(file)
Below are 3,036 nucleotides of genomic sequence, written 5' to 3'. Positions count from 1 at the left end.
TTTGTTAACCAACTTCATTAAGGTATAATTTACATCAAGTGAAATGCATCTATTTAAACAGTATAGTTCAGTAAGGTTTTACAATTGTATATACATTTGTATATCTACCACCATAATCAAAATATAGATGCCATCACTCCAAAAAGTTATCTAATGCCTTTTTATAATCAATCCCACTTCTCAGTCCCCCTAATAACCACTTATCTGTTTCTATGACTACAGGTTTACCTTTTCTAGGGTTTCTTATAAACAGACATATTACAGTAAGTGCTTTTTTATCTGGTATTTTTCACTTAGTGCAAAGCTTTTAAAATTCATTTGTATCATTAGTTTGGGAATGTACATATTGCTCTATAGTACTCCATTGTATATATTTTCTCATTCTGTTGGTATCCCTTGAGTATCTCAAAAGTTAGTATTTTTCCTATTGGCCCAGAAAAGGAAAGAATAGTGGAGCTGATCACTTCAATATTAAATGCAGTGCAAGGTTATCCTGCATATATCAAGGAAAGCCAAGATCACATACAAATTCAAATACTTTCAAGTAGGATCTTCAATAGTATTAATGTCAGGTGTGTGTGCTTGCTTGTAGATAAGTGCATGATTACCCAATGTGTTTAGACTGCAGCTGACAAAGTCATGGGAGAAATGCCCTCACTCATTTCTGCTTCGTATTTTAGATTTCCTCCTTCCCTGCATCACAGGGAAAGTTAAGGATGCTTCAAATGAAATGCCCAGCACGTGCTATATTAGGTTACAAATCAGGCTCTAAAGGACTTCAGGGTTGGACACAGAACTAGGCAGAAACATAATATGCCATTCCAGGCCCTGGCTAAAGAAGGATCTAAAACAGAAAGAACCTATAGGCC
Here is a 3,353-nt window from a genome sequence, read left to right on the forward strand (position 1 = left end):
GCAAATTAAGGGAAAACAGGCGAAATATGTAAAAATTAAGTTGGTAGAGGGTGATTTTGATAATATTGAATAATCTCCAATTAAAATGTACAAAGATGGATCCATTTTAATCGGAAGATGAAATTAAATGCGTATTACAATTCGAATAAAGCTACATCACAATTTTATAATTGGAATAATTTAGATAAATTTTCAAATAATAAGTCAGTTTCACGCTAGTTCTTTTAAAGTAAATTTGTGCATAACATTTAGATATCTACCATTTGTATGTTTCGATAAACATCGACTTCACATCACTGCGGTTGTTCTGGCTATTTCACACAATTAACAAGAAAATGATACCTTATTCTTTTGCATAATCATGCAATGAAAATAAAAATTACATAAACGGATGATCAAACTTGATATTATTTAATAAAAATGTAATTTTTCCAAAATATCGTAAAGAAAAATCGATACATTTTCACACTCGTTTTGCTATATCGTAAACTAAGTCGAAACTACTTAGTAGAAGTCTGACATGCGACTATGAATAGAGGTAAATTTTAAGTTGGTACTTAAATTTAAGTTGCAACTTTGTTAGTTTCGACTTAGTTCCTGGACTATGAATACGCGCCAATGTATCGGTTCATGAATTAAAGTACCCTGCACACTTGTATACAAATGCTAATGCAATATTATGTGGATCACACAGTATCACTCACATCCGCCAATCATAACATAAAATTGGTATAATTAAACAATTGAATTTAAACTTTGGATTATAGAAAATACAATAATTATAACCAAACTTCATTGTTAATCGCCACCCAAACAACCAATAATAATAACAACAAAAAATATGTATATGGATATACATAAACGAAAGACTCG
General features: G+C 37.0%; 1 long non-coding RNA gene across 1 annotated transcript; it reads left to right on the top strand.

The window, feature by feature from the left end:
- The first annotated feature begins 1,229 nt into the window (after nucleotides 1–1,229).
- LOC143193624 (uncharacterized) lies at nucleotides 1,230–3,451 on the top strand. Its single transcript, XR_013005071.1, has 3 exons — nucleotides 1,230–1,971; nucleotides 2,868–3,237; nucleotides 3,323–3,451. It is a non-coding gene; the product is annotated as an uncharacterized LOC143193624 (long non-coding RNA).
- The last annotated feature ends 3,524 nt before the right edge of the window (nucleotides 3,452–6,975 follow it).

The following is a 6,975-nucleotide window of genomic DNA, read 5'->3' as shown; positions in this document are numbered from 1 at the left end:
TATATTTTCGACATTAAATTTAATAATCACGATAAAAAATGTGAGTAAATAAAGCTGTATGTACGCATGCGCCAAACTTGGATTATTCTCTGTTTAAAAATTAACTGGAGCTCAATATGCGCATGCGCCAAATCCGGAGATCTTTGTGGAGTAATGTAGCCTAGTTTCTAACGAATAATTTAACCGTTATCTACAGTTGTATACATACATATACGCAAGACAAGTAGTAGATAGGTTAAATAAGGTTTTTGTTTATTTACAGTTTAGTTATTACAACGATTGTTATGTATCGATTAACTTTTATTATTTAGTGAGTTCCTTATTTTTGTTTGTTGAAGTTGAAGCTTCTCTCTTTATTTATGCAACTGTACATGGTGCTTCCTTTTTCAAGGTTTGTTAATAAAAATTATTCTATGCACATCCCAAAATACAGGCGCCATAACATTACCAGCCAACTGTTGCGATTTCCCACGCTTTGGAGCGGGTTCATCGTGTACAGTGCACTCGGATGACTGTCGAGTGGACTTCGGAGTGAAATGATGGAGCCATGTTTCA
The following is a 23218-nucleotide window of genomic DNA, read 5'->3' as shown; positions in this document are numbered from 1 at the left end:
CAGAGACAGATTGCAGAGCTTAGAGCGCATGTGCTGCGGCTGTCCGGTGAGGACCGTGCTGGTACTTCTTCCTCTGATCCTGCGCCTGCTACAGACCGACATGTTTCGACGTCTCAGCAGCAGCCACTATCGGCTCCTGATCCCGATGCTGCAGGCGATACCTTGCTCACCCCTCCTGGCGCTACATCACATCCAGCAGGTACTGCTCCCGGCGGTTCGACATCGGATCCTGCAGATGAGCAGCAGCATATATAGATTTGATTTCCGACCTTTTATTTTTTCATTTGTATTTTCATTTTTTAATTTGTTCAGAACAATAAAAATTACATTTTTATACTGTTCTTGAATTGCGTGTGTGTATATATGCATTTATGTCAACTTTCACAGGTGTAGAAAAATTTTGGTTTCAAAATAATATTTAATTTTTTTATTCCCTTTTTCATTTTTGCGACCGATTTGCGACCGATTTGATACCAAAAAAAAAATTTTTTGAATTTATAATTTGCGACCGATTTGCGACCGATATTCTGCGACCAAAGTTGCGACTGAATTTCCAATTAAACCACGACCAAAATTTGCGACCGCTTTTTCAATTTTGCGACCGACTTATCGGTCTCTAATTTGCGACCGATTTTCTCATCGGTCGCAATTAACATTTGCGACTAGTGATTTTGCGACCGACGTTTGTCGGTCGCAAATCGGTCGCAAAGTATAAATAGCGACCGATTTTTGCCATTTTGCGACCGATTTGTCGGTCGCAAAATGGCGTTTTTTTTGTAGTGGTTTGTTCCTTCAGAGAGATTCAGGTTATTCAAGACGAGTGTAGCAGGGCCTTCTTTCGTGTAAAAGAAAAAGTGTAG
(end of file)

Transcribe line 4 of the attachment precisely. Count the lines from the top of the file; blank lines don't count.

GCAAATTAAGGGAAAACAGGCGAAATATGTAAAAATTAAGTTGGTAGAGGGTGATTTTGATAATATTGAATAATCTCCAATTAAAATGTACAAAGATGGATCCATTTTAATCGGAAGATGAAATTAAATGCGTATTACAATTCGAATAAAGCTACATCACAATTTTATAATTGGAATAATTTAGATAAATTTTCAAATAATAAGTCAGTTTCACGCTAGTTCTTTTAAAGTAAATTTGTGCATAACATTTAGATATCTACCATTTGTATGTTTCGATAAACATCGACTTCACATCACTGCGGTTGTTCTGGCTATTTCACACAATTAACAAGAAAATGATACCTTATTCTTTTGCATAATCATGCAATGAAAATAAAAATTACATAAACGGATGATCAAACTTGATATTATTTAATAAAAATGTAATTTTTCCAAAATATCGTAAAGAAAAATCGATACATTTTCACACTCGTTTTGCTATATCGTAAACTAAGTCGAAACTACTTAGTAGAAGTCTGACATGCGACTATGAATAGAGGTAAATTTTAAGTTGGTACTTAAATTTAAGTTGCAACTTTGTTAGTTTCGACTTAGTTCCTGGACTATGAATACGCGCCAATGTATCGGTTCATGAATTAAAGTACCCTGCACACTTGTATACAAATGCTAATGCAATATTATGTGGATCACACAGTATCACTCACATCCGCCAATCATAACATAAAATTGGTATAATTAAACAATTGAATTTAAACTTTGGATTATAGAAAATACAATAATTATAACCAAACTTCATTGTTAATCGCCACCCAAACAACCAATAATAATAACAACAAAAAATATGTATATGGATATACATAAACGAAAGACTCG